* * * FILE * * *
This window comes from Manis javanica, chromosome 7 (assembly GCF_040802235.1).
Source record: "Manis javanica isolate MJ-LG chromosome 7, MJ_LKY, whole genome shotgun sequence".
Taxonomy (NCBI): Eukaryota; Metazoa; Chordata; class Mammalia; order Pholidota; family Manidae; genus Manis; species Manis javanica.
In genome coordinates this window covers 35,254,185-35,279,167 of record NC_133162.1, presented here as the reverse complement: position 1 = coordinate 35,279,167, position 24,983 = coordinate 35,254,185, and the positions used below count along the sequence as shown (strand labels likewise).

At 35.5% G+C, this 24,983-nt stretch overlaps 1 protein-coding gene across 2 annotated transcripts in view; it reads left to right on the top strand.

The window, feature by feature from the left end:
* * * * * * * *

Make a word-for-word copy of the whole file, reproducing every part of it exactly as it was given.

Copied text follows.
This window comes from Manis javanica, chromosome 7 (assembly GCF_040802235.1).
Source record: "Manis javanica isolate MJ-LG chromosome 7, MJ_LKY, whole genome shotgun sequence".
Taxonomy (NCBI): Eukaryota; Metazoa; Chordata; class Mammalia; order Pholidota; family Manidae; genus Manis; species Manis javanica.
In genome coordinates this window covers 35,254,185-35,279,167 of record NC_133162.1, presented here as the reverse complement: position 1 = coordinate 35,279,167, position 24,983 = coordinate 35,254,185, and the positions used below count along the sequence as shown (strand labels likewise).

At 35.5% G+C, this 24,983-nt stretch overlaps 1 protein-coding gene across 2 annotated transcripts in view; it reads left to right on the top strand.

The window, feature by feature from the left end: